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Douglas (Pete) Peterson
Pete Peterson was born in Omaha, Nebraska and raised in Nebraska and Iowa. He enlisted in the US Air Force in 1954, attaining flight pilot and instructor status soon after. During his 26-year military career, he held worldwide assignments as a Command Pilot, Instructor Pilot and Resource Manager and was stationed in Ubon, Thailand during the Vietnam War. On his 67th bombing mission over North Vietnam in September 1966, Captain Peterson was shot down by enemy fire, and he subsequently spent six and a half years as a prisoner of war.
Following his release in 1973, he returned home and resumed his military service until 1981, when he retired at the rank of full Colonel. He then became a businessman and formed his own general contracting firm in Tampa, Florida. Following a family tragedy in 1983, he moved to Marianna, Florida and took up employment as the General Manager of Odom Tank Company. In 1985, he joined the faculty of Florida State University as the Director of the Specialized Treatment Program in the Psychology Department. During this period, he pioneered and headed an innovative rehabilitation program for juvenile offenders at the Dozier School for Boys. Following an attempt by Florida state officials to close the Dozier School in 1989, he fought hard and won the battle to keep funding for the school. This fight to save Dozier School inspired Mr. Peterson to run for the US Congress. He served three terms in the House of Representatives from 1991-1997, during which he was a member of the Appropriations, National Defense, Small Business and Transportation Committees.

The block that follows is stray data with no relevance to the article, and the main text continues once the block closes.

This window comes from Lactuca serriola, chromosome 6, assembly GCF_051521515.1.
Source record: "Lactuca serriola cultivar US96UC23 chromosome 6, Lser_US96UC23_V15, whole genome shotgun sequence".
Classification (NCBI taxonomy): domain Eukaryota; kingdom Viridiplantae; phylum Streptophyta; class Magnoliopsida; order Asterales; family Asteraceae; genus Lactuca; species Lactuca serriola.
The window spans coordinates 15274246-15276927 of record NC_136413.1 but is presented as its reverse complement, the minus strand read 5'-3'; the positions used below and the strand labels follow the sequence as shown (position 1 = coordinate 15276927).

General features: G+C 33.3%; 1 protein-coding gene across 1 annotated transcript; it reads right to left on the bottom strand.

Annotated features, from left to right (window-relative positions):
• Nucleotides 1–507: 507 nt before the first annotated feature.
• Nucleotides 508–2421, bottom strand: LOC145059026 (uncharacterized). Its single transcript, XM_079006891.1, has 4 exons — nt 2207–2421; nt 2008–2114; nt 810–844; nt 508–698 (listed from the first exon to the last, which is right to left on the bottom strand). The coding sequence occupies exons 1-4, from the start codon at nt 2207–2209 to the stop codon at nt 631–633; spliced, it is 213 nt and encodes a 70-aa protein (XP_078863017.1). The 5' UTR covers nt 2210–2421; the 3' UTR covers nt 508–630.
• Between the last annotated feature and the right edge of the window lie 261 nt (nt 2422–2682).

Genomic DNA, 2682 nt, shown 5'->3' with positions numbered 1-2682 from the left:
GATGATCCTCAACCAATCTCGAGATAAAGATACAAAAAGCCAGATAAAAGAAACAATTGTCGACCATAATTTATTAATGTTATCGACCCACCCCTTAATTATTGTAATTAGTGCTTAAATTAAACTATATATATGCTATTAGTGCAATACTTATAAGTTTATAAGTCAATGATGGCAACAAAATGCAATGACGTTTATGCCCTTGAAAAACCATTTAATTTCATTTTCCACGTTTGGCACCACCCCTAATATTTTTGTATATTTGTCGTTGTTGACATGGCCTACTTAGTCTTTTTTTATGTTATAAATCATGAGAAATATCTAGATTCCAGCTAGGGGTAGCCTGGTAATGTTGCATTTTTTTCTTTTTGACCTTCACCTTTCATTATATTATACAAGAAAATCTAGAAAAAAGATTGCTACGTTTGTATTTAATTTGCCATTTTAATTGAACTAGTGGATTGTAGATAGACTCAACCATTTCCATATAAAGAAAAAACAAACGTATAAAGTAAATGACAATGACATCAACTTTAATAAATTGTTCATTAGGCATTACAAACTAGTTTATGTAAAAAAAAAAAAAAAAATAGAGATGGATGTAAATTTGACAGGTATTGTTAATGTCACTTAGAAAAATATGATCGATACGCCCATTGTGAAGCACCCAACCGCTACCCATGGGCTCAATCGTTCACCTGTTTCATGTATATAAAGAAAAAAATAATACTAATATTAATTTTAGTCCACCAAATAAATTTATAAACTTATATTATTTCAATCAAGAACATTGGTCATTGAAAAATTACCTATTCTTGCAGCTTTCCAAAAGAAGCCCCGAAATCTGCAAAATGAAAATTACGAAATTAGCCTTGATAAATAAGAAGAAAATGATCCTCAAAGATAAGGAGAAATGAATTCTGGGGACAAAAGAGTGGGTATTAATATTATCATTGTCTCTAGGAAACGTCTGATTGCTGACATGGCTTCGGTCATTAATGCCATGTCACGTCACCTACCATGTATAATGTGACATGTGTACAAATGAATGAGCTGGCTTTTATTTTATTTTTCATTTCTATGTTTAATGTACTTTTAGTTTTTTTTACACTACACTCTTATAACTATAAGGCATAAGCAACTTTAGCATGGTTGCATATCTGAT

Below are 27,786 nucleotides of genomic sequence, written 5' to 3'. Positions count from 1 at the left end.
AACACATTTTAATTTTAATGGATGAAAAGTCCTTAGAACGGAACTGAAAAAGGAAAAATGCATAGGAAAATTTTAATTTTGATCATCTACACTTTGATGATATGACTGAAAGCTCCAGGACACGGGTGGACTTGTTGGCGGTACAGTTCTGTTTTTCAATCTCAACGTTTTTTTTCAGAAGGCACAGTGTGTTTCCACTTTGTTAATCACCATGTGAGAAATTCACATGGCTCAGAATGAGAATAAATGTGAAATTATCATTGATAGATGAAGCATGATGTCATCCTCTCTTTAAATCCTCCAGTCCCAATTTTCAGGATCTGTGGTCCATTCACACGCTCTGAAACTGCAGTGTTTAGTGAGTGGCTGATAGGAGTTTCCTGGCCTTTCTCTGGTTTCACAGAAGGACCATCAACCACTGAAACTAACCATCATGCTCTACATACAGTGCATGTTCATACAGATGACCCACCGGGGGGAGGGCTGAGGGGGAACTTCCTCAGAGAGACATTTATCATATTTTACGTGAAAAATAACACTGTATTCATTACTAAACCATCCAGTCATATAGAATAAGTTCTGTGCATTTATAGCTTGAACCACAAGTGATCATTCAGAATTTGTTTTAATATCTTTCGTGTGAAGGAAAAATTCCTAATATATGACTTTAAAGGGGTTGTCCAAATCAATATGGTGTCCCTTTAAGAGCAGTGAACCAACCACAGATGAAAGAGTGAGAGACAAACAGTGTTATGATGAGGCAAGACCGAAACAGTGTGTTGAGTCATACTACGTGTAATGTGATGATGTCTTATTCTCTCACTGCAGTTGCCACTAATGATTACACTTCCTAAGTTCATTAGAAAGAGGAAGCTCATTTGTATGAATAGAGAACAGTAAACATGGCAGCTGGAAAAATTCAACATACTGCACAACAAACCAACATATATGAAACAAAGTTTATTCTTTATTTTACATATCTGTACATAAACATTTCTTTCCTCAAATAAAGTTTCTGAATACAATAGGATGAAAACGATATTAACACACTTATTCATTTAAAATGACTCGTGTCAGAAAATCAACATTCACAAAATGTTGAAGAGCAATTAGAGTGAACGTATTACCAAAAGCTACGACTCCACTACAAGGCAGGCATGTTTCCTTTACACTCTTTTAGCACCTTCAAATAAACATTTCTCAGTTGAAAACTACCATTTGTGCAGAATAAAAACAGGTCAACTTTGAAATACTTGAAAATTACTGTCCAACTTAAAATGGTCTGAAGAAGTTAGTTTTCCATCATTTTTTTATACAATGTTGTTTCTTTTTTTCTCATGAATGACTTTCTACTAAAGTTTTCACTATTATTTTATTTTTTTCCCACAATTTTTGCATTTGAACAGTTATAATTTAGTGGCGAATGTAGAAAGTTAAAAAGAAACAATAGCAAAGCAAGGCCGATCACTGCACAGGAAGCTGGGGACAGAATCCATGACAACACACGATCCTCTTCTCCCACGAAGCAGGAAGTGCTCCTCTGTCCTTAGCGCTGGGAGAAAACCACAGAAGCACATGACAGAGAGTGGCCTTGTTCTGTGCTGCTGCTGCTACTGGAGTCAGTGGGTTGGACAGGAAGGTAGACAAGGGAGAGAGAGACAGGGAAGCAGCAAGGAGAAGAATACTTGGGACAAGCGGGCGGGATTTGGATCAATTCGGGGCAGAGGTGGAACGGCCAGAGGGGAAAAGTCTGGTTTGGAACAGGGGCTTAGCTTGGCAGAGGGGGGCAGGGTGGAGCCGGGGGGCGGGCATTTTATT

In 1996, he made a decision to retire from Congress at the conclusion of his third term. He was then approached by President Clinton to consider an ambassadorial appointment to Vietnam following the lifting of the US trade embargo and renewal of diplomatic relations. Upon his acceptance, he was nominated by President Clinton as the first US Ambassador to a united post-war Vietnam. He took up this historic assignment in May 1997. President Bush reappointed him in January 2001 for an indefinite term, but he decided to resign his ambassadorship in July 2001.